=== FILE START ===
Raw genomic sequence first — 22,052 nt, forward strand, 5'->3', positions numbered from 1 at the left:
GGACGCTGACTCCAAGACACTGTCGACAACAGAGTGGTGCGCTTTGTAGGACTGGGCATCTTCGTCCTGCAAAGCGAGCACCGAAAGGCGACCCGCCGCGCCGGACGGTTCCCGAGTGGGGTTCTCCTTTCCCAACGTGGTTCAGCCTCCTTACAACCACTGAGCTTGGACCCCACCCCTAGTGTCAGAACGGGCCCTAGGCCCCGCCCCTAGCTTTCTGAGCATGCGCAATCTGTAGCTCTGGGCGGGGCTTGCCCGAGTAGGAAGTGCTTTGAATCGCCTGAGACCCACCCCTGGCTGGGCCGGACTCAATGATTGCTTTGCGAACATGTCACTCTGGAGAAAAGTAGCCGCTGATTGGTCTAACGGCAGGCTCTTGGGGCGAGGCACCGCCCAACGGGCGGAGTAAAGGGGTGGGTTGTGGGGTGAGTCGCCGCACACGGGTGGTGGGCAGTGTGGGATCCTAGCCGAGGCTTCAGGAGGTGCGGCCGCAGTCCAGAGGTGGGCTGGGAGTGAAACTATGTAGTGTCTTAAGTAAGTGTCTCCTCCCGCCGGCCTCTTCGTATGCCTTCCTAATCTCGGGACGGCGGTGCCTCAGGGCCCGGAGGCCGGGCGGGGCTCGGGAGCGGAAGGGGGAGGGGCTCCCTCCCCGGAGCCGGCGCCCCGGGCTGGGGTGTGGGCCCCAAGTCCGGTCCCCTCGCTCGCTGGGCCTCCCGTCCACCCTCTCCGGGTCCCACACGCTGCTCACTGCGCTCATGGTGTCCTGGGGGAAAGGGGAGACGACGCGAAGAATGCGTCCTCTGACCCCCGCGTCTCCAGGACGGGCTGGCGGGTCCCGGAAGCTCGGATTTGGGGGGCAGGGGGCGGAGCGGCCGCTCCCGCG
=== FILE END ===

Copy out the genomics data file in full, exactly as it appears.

Raw genomic sequence first — 22,052 nt, forward strand, 5'->3', positions numbered from 1 at the left:
GGACGCTGACTCCAAGACACTGTCGACAACAGAGTGGTGCGCTTTGTAGGACTGGGCATCTTCGTCCTGCAAAGCGAGCACCGAAAGGCGACCCGCCGCGCCGGACGGTTCCCGAGTGGGGTTCTCCTTTCCCAACGTGGTTCAGCCTCCTTACAACCACTGAGCTTGGACCCCACCCCTAGTGTCAGAACGGGCCCTAGGCCCCGCCCCTAGCTTTCTGAGCATGCGCAATCTGTAGCTCTGGGCGGGGCTTGCCCGAGTAGGAAGTGCTTTGAATCGCCTGAGACCCACCCCTGGCTGGGCCGGACTCAATGATTGCTTTGCGAACATGTCACTCTGGAGAAAAGTAGCCGCTGATTGGTCTAACGGCAGGCTCTTGGGGCGAGGCACCGCCCAACGGGCGGAGTAAAGGGGTGGGTTGTGGGGTGAGTCGCCGCACACGGGTGGTGGGCAGTGTGGGATCCTAGCCGAGGCTTCAGGAGGTGCGGCCGCAGTCCAGAGGTGGGCTGGGAGTGAAACTATGTAGTGTCTTAAGTAAGTGTCTCCTCCCGCCGGCCTCTTCGTATGCCTTCCTAATCTCGGGACGGCGGTGCCTCAGGGCCCGGAGGCCGGGCGGGGCTCGGGAGCGGAAGGGGGAGGGGCTCCCTCCCCGGAGCCGGCGCCCCGGGCTGGGGTGTGGGCCCCAAGTCCGGTCCCCTCGCTCGCTGGGCCTCCCGTCCACCCTCTCCGGGTCCCACACGCTGCTCACTGCGCTCATGGTGTCCTGGGGGAAAGGGGAGACGACGCGAAGAATGCGTCCTCTGACCCCCGCGTCTCCAGGACGGGCTGGCGGGTCCCGGAAGCTCGGATTTGGGGGGCAGGGGGCGGAGCGGCCGCTCCCGCG